An image of the first page of the fact sheet.

Parenting The Preschooler: How do you respond when your child tells tales?


April 23, 2021

Parenting the Preschooler

Social Competence & Emotional Well-Being Fact Sheets

How do you respond when your child tells tales?

Ages & Stages

Preschooler A child who is 3 to 5 years of age.

Young child A child who is 0 to 8 years of age.

Minding Our Language

Families come in all shapes, sizes, and styles. A “family” may include people who are related by blood, by marriage, and by choice. “Parents” may be biological, step-, foster, adoptive, legally appointed, or something else. When we use the words “family” and “parent” in these materials, we do so inclusively and with great respect for all adults who care for and work with young people.


Preschoolers have very active, creative imaginations. They like to tell stories that mix fantasy and reality. Sometimes these stories are a part of their play, but many times they come out as an answer to a question or during a talk with an adult. Many parents worry when children begin to tell these pretend stories.

Remember that pretending and storytelling are important activities that help preschool children learn about the world. This behavior is normal for children, but there are some things you can do to help your child learn the difference between real and pretend.

  • Explain what lying is and tell them how you feel about it. If you think the behavior is wrong, tell them, and be ready to talk about why you feel that way.
  • Model honesty. Your child will learn how to tell the truth, or how to tell lies, by watching what you do and say.
  • Teach them the difference between what is real and what is not. Use television, books, video games, and even their dreams to talk about the differences between fantasy and reality.
  • Use reality-based statements when you want something from your child. Specific statements (“I expect you to pick your clothes up off the floor.”) work better than vague complaints (“I wish you would clean your room.”).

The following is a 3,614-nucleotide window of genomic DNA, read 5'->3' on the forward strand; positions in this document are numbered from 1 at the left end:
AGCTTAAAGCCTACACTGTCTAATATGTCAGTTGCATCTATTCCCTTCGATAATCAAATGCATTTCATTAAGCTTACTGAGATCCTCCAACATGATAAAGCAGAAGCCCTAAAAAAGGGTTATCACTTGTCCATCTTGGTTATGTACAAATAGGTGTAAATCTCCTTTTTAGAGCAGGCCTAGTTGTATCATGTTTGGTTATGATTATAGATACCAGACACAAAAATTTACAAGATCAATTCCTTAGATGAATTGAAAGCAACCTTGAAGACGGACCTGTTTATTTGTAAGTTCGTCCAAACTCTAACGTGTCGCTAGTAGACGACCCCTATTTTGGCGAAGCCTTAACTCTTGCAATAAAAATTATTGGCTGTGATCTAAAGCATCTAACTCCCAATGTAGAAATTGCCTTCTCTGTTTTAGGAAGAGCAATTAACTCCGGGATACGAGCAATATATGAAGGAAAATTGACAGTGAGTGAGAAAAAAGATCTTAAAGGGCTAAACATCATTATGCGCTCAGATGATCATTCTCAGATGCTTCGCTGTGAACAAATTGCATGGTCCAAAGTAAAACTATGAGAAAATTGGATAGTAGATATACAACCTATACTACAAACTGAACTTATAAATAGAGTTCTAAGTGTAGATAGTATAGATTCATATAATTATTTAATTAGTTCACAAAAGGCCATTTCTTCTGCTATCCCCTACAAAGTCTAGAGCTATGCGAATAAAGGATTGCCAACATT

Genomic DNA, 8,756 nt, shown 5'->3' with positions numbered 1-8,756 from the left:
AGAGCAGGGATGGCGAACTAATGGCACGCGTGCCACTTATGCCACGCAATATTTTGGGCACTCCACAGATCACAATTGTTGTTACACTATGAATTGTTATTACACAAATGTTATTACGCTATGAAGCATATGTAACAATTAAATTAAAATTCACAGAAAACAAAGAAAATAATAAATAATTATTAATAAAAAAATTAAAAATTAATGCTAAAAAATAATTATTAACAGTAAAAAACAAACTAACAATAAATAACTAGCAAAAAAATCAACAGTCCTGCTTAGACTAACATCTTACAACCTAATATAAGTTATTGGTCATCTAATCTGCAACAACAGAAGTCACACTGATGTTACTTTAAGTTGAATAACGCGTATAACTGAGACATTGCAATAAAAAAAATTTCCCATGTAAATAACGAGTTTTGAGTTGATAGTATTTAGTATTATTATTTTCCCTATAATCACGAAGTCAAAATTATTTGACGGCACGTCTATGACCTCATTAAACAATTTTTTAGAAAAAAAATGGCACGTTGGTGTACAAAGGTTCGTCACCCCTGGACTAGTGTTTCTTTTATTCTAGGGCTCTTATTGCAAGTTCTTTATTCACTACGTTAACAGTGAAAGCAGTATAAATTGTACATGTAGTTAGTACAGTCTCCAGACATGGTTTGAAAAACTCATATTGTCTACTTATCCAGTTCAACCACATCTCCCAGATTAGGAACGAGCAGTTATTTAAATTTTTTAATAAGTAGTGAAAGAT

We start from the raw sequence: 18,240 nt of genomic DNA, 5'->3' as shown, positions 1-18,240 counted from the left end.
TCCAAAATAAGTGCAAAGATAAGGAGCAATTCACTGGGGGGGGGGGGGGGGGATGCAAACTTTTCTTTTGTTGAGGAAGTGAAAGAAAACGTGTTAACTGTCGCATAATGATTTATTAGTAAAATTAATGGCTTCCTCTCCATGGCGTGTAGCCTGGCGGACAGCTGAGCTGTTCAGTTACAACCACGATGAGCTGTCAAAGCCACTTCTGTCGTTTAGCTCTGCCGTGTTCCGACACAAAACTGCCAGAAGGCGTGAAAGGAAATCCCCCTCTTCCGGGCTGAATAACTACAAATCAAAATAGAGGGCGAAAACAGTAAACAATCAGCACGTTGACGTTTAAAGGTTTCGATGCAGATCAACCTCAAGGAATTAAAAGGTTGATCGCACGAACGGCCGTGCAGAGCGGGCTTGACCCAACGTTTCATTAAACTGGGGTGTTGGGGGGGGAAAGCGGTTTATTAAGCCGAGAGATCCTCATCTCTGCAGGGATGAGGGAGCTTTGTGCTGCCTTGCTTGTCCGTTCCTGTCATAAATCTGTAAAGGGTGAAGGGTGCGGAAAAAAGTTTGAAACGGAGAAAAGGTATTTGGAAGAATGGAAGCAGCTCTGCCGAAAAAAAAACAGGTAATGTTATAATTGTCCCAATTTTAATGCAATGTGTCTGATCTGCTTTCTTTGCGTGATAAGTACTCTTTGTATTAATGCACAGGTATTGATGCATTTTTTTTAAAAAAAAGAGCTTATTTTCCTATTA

• Avoid labeling your child as a liar. Calling children liars may cause them to attach the negative label to themselves and can make them feel bad about themselves.
  • When your preschooler tells lies, respond with a statement that shows them you know they have told a tall tale. (“Wow! That’s a great story.” “You have such a great imagination!” “Tell me more about that – I like to pretend, too!”)

Find Out More

MSU Extension provides the following resources for parents and caregivers of preschoolers and young children at no or low cost. Be sure to check out these and other MSU Extension resources available at

Extension Extras ( – These compilations of news articles, activities, parenting tips and advice are published online Monday through Friday. The resources are designed for parents and caregivers of young children who are home all day during the novel coronavirus pandemic. Each day has a theme: Mindful Mondays, Tips on Tuesday, Working Wednesdays, Thinking Thursday, and Fun Fridays.

Extension Extras Enrichment Kits ( – These kits feature five or six early childhood activities with learning goals focused in areas such as social and emotional health, literacy, and STEM; a supply list; suggested children’s books; introduction letters explaining how to use the materials; and an evaluation. The kits are available as free downloads.

Early Childhood Videos ( – These short videos offer parents and caregivers of young children information on parenting topics. Titles include “Perspective Taking,” “Family Movies,” “Goals of Misbehavior,” “Using Thinking and Feeling Words,” “The Waiting Game,” and “When Siblings Fight.”

Building Early Emotional Skills (BEES) in Young Children ( – This page provides links to a variety of free online parenting courses, workshops, and events offered by MSU Extension for parents and caregivers of young children aged 0 to 3.


Parenting the Preschooler: Social Competence and Emotional Well-Being © 2021 Michigan State University Board of Trustees. The fact sheets in this series may be copied for purposes of 4-H and other nonprofit educational programs and for individual use with credit to Michigan State University Extension.


Accessibility Questions:

For questions about accessibility and/or if you need additional accommodations for a specific document, please send an email to ANR Communications & Marketing at